Student Films Leading Social Change

Stephanie Thara



Students filming CSU students and graduates have created hundreds of films that document social issues and embed a message of the need for reform. With the help of professionally active faculty and facilities filled with state-of-the-art equipment, students are able to make productions that promote social change.

CSU film and cinema programs provide students with the opportunities to work with award-winning documentarians, allowing up-and-coming filmmakers to learn the skills needed to make an effective documentary.

The CSU maintains numerous film institutions and studios that introduce students to various learning opportunities to become proficient in filmmaking, screenwriting, television production, videography and other technical skills.

The Documentary Film Institute (DocFilm) at San Francisco State involves students in the production of independent documentary films and the sponsorship of film festivals and conferences.

“The Film Institute is really about integrating into the departments within the university and involving students,” said Daniel Bernardi, director of DocFilm and chair of SFSU’s film department. “We bring in highly-accomplished filmmakers who involve students in every film we create.”

At DocFilm, students receive feedback on their documentaries from professional filmmakers, gain connections and internships through the advisory board, get help in obtaining grants for their films, and participate in master classes where students work one-on-one with award-winning filmmakers and receive class credit.

Faculty member showing students a camera in a studio. Similarly, the Cal State L.A. Film Studios hosts innovative faculty who bring a wealth of real-world industry knowledge to the classroom and allow students to utilize digital 3-camera studios, soundstages and high-definition digital postproduction equipment.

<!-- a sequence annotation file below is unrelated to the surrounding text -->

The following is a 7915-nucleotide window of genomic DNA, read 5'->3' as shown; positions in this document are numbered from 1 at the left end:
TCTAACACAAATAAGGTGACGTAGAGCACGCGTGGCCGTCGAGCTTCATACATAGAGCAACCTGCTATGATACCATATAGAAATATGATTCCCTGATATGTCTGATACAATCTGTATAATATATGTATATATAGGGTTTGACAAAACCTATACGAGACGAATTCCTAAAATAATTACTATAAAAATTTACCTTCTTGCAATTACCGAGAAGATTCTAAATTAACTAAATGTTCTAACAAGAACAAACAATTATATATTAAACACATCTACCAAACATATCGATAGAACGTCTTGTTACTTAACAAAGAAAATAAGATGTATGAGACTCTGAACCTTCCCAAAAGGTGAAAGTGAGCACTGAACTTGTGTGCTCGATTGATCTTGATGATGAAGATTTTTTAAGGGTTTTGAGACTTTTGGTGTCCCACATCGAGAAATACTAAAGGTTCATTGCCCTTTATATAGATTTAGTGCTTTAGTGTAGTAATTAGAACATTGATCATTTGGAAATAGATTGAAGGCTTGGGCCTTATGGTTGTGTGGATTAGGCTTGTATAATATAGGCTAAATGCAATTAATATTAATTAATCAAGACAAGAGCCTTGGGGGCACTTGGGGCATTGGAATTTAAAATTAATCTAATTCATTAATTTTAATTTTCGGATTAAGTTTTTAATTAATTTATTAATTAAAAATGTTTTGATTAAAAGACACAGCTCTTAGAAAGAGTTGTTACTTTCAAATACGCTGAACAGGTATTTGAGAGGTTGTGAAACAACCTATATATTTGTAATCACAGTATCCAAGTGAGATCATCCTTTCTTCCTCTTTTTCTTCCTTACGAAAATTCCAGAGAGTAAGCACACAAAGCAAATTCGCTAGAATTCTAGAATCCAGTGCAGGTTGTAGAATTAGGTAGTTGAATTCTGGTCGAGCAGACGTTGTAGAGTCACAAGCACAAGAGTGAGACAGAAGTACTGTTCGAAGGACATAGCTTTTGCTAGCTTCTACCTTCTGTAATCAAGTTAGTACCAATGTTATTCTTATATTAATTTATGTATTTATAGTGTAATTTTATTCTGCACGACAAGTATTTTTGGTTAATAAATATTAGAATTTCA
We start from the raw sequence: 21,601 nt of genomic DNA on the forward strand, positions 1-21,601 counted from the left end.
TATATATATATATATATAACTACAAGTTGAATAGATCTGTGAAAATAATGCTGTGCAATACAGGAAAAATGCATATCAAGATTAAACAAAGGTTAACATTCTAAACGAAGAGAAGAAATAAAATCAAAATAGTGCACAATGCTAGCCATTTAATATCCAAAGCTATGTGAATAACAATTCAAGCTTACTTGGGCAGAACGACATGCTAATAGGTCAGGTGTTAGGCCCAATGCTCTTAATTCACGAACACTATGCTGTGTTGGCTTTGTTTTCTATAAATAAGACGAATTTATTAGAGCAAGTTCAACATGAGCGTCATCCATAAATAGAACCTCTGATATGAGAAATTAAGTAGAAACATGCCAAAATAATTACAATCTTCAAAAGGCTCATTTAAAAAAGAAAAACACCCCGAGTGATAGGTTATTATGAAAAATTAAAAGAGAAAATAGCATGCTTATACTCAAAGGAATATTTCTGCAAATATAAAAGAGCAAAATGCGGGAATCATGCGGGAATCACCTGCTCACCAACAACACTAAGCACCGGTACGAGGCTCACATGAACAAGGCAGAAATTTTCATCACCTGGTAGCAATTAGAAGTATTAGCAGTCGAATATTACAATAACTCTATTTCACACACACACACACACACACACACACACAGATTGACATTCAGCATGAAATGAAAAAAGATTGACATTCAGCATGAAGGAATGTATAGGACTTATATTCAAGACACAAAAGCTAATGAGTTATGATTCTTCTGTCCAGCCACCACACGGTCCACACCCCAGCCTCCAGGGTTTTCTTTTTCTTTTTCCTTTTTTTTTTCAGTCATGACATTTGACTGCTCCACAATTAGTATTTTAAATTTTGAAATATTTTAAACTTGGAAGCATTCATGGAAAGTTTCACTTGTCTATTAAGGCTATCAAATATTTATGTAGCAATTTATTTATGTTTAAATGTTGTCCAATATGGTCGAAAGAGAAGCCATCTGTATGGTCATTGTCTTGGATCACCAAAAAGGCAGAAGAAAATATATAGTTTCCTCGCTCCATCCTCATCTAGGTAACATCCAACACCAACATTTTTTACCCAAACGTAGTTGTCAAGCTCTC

San Diego State’s School of Theatre, Television, and Film encourages students to obtain international experience before graduation to gain a better understanding of other cultures, creating a solid foundation for becoming an effective documentarian. For example, SDSU student Nadir Bouhmouch collaborated with Moroccan activists, feminists and filmmakers to make a documentary film that explores women’s rights and the repercussions of sexual violence in Morocco. Two recent graduates also won regional Emmy awards for their films:

  • Iris Caffin documents an eight-year-old girl diagnosed with autism whose life is turned around when she is matched with an autism service dog
  • Pat Clark documents the dangers faced by combat translators and the role language plays in war.

Also, CSU Northridge’s Department of Cinema and Television Arts gave Tara Lucia Prades the opportunity to travel to Thailand to film her culminating project. She took a team of eight CSUN students to be her production crew and tapped into Thailand’s local film industry to document the life of a young rose seller in the red-light district of Bangkok.